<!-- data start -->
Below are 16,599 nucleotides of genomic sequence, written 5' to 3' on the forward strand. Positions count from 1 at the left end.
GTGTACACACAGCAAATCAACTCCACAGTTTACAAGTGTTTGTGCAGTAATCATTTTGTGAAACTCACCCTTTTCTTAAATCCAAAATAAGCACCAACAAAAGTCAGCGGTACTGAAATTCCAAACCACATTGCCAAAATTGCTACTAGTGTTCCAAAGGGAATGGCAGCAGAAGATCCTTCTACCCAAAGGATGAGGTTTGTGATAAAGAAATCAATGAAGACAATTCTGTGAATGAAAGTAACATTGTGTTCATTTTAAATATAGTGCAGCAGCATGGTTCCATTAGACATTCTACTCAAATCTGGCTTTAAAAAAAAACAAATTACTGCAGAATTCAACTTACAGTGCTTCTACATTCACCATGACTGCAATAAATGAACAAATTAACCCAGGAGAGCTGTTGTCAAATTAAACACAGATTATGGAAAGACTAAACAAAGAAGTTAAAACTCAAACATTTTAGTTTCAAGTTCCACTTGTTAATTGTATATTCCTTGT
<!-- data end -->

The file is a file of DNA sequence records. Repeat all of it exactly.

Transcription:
Below are 16,599 nucleotides of genomic sequence, written 5' to 3' on the forward strand. Positions count from 1 at the left end.
GTGTACACACAGCAAATCAACTCCACAGTTTACAAGTGTTTGTGCAGTAATCATTTTGTGAAACTCACCCTTTTCTTAAATCCAAAATAAGCACCAACAAAAGTCAGCGGTACTGAAATTCCAAACCACATTGCCAAAATTGCTACTAGTGTTCCAAAGGGAATGGCAGCAGAAGATCCTTCTACCCAAAGGATGAGGTTTGTGATAAAGAAATCAATGAAGACAATTCTGTGAATGAAAGTAACATTGTGTTCATTTTAAATATAGTGCAGCAGCATGGTTCCATTAGACATTCTACTCAAATCTGGCTTTAAAAAAAAACAAATTACTGCAGAATTCAACTTACAGTGCTTCTACATTCACCATGACTGCAATAAATGAACAAATTAACCCAGGAGAGCTGTTGTCAAATTAAACACAGATTATGGAAAGACTAAACAAAGAAGTTAAAACTCAAACATTTTAGTTTCAAGTTCCACTTGTTAATTGTATATTCCTTGT